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Cabbage Patch Soup

I’ve heard that a restaurant in Snohomish–named, oddly enough, the Cabbage Patch–first invented this soup. Could be. Otherwise, that’s just a very weird coincidence. I’ve only been in that restaurant once and I didn’t have the soup, so I can’t be certain it’s the exact same thing. I think my Aunt Barb first gave me the recipe, but that was a long, long time ago and I could be wrong. Anyway, this is a family favorite. No … it’s more than a favorite. It’s the stuff that nearly single-handedly keeps us alive throughout the fall and winter.

I asked Dave what he wanted for dinner two nights ago. I knew it would be one of two things: tacos, or Cabbage Patch Soup. He picked the latter; otherwise I’d be writing about tacos right now.

Cabbage Patch Soup

  • about a lb of hamburger, browned w/onions, garlic, green and/or red peppers
  • 2 – 28 oz cans of stewed or diced tomatoes with juice
  • 3 – 15 oz cans kidney beans, drained
  • 4 cups beef broth (or 4 cups water w/beef bouillon)
  • 1/2 head green cabbage, diced
  • 4-5 TBSP chili powder (or less if you don’t like so much heat)
Batch-cooked hamburger ready to go

If you’re starting from scratch, brown your hamburger with the onion, garlic, green and/or red peppers and drain off the fat. If you’ve been doing some batch cooking,  pull out one of your baggies of hamburger and defrost before adding to the soup pot or crock pot.

If you have all day, the crock pot works fine for this. But I have found that I like the flavor better if I cook it on the stove for 3-4 hours, watching carefully to add water when necessary. I just think it melds the flavor together better. But who knows … maybe 12 hours in the crock pot would have the same effect. I’m just never in the mood for getting up at 5 a.m. to see if that will work. 🙂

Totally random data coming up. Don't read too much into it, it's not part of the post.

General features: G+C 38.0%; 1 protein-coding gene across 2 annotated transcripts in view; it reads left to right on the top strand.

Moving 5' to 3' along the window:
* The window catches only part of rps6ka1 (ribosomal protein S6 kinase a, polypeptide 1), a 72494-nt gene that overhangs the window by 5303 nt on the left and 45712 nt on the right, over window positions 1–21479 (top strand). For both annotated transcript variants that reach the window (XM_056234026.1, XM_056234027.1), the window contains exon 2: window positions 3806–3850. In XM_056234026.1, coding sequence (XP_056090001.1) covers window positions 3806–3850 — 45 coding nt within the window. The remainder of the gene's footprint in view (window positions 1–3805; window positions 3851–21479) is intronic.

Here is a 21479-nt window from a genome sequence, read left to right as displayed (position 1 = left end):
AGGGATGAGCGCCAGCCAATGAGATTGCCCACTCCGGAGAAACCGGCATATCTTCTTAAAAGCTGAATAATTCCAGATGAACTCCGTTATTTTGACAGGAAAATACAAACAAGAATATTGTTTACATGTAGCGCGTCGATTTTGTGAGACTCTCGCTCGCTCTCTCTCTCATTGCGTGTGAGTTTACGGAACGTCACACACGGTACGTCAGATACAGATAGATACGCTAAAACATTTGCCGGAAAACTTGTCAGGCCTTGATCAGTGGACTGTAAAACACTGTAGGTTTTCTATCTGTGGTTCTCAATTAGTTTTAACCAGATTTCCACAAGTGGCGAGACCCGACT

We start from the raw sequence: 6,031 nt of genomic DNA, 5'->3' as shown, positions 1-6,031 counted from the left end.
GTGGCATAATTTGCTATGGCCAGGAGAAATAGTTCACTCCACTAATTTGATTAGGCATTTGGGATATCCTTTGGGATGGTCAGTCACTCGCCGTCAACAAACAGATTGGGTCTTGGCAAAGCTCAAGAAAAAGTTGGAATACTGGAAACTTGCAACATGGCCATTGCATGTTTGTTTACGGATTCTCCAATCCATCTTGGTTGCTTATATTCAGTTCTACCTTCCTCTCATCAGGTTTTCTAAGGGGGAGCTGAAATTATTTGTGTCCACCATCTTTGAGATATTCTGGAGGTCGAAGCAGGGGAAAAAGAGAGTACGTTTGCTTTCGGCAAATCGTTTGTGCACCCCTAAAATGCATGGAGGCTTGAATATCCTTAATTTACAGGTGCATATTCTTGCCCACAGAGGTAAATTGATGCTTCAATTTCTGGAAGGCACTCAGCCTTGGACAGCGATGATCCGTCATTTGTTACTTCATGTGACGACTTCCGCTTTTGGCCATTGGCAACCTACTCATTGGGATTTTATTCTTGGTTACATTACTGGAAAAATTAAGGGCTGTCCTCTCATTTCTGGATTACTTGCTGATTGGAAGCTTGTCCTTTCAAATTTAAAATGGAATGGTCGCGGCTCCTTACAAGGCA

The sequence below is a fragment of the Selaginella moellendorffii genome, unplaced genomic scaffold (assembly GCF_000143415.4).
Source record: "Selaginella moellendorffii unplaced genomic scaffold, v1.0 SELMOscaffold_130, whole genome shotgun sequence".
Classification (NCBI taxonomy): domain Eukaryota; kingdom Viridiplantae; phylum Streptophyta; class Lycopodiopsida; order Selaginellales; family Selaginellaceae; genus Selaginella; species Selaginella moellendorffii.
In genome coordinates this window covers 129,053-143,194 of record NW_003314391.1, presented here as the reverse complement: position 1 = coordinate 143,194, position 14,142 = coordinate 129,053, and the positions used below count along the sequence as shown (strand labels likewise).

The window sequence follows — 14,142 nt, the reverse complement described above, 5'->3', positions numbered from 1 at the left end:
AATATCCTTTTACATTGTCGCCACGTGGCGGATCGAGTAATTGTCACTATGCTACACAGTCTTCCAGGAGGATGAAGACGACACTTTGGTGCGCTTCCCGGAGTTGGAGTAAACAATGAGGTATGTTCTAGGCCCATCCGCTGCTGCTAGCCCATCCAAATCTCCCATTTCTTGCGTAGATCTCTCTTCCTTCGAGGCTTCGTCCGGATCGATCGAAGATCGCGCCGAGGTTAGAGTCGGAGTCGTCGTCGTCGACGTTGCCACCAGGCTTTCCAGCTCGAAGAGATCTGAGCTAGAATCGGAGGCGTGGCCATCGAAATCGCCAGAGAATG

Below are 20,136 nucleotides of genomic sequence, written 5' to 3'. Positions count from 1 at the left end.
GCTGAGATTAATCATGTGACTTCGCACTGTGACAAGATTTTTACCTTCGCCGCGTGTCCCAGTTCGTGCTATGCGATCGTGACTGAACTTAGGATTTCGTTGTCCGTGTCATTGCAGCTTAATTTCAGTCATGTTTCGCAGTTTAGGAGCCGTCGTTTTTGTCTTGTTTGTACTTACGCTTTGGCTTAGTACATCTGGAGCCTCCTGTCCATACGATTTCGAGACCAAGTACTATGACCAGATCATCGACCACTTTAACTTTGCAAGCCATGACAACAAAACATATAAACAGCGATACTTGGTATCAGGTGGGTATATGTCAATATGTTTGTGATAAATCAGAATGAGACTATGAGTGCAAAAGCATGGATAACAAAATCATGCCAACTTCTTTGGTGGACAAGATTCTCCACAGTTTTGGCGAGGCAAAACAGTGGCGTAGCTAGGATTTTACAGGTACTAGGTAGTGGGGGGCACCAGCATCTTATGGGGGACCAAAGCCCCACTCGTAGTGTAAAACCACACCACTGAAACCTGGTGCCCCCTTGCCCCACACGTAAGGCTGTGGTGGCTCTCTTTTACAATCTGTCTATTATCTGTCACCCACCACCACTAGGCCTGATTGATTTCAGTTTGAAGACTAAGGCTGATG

To your soup pot or crock pot, add the cooked hamburger, tomatoes w/juice, drained kidney beans, beef broth and chili powder. Start cooking this while you chop up half a head of cabbage.

Throw that in the pot and cook till the cabbage is tender and the whole thing begins to taste wonderful. It takes several hours and plenty of tasting/seasoning (add more garlic, chili powder, beef bouillon, salt and pepper as needed), but you’ll be happy you were patient. And as much as you like it today, you’ll like it that much better tomorrow. If there’s any left.

cabbage patch soup

Serve with crusty, buttered rolls.

 

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5 Comments on "Cabbage Patch Soup"

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[…] Cabbage Patch Soup, which is what everyone should eat when it’s chilly out. According to me. […]

Tera Woodward
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Im thinking mother.. you need to make this because the weather is like perfect for it and I am craving it 🙂

Kim Underwood
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I’m making this tonight! I have the recipe from the old T&F site, but I love the food pictures you include on the new recipes! 🙂

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